The law is silent upon the important question of what prices may be charged by the Authority in selling its properties. It would be interesting to know whether public organizations or private persons are to be treated in the same manner. On the other hand, detailed regulations have been laid down with respect to purchasing prices for assets of the Custodian of the Absentee Property and the Custodian of the German Property.

Rather surprisingly, no provision is made in the law concerning the composition of the Development Authority. The one principle formulated is that the Authority is to be nominated by the Government. It was only in the course of the debate that the Chairman of the Knesset Economic Committee disclosed the composition of the Authority. There will accordingly be representatives of four Ministries - the Treasury, the Ministries of Agriculture, Trade and Industry and Labour, as well as members of the Jewish National Fund and the Jewish Agency. It would have seemed more logical to incorporate so important a provision in the body of the law.
Modification of Section 19 of the
Absentee Property Law

(Passed by the Israel Knesset on 14 March 1950 )

"19. (a) The Custodian cannot, in the case of vested property of the immovable category:-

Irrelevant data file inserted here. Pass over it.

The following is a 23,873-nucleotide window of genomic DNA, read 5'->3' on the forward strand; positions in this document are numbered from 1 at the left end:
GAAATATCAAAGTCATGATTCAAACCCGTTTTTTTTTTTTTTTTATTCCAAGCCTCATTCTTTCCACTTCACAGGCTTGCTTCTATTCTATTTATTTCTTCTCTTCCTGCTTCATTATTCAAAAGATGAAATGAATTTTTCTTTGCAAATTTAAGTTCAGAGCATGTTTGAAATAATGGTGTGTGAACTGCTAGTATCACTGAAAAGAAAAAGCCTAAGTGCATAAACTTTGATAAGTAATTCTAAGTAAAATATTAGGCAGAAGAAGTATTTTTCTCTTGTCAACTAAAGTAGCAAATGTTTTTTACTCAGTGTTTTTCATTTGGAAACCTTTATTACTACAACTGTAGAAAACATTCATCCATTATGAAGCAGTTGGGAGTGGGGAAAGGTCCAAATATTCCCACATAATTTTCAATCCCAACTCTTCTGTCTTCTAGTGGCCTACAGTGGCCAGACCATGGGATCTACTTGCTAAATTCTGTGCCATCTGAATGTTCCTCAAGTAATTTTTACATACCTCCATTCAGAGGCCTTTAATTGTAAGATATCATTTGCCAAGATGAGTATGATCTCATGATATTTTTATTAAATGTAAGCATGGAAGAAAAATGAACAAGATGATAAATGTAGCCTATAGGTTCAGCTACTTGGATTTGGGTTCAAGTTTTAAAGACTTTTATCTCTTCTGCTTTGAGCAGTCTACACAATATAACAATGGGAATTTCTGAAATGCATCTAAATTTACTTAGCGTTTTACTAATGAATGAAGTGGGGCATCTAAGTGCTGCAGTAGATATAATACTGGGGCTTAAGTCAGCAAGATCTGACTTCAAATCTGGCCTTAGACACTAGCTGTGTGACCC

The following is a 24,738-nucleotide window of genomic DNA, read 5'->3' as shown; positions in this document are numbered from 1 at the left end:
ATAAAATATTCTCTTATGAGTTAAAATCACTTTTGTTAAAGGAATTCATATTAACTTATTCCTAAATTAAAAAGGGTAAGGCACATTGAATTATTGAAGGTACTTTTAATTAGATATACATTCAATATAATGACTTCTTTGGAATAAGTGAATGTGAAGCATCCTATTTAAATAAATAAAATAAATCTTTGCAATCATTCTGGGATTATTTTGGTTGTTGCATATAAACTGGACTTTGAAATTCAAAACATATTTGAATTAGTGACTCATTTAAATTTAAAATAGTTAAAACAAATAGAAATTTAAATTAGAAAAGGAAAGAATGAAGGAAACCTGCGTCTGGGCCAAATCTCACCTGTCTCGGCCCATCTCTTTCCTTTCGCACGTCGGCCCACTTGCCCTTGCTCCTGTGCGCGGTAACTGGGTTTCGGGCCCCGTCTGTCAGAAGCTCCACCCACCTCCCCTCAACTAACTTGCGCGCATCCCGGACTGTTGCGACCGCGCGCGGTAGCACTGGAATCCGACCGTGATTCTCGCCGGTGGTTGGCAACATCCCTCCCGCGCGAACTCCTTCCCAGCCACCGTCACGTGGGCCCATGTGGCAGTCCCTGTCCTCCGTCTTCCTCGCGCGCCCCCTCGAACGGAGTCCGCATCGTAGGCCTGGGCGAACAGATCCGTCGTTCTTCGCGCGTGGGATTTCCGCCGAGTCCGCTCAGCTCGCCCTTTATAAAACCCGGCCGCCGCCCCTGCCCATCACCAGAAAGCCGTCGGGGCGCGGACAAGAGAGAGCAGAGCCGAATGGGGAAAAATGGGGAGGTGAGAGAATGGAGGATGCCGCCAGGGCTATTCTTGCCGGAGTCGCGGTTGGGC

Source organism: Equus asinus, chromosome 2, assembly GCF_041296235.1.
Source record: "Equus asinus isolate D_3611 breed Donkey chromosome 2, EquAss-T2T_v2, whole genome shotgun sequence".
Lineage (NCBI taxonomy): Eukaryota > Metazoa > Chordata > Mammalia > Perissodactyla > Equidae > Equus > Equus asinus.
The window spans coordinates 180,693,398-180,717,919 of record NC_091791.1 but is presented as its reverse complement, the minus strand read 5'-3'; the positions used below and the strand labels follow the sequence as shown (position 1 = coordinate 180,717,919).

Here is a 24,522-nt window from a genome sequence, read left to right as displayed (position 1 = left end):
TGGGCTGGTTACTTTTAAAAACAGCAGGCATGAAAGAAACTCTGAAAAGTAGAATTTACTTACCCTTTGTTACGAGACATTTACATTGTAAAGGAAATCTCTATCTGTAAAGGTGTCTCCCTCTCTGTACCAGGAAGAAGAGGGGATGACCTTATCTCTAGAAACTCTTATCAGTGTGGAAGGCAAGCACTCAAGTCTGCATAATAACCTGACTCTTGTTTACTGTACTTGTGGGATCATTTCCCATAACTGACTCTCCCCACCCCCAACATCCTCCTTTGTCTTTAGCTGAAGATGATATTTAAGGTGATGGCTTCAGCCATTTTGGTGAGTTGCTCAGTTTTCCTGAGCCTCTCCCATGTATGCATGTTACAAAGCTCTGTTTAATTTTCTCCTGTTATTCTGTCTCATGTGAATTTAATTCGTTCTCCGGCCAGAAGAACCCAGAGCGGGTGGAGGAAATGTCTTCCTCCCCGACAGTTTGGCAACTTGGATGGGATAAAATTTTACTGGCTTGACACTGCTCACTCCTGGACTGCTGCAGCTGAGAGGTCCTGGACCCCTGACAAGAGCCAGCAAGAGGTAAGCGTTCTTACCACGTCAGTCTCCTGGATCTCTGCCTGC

(1) sell or otherwise transfer the right of ownership thereto; however, if a development authority shall be established by law of the Knesset, the Custodian may sell the property to that development authority; at a price not less than the official value of the property;

(2) lease the property for, a period above six years, unless

Decrees published in the Israel Official Gazette _
(Reshumot) of October and November 1950 concerning
the composition of the
Development Authority

1. Order of Appointment of Development Authority

By virtue of its authority, in accordance with Article 2 (a) of the Development Authority Law (Transfer of Property), 5710-1950, the Government has appointed a group of persons to serve as the development authority of the country, according to the following formation:-

Yosef Gurion
Levi Eshkol
Haim Halperin
Yosef Weit
Yitzhak Finkelstein
Binyamin Fishman
Asher Rosenblum

13 Heshvan 5711 (24 October 1950)

By order of the Government
Secretary of the Government

2. Order of Appointment of Development Authority

Further to the Order of Appointment of Development Authority which was published in the Official Gazette 121 of 18 Heshvan 5711 (29 October 1950), page 166, and by virtue of its Authority in accordance with Article 2 (a) of the Development Authority Law (Transfer of Property), 5710-1950, the Government has appointed :

David Horowitz - Chairman of the Development authority
Yosef Gurion - Vice-Chairman and Director of the Development Authority;
Yitzhak Chizik - Additional member of the Development Authority.

By order of the Government
Secretary of the Government.

1/ Passed by the Knesset on the 17th Av, 5710 (31st July 1950); the Draft and an Explanatory Note were published in Draft laws No. 25, of the 17th Kislev, 5710 (8th December, 1949) p.23.

2/ P.G. No. 823, of 5.9.39, Suppl. I. p.95 (English edition)
3/ P.G. No. 1390, of 28.12.44, Suppl. I, p.151 (English edition)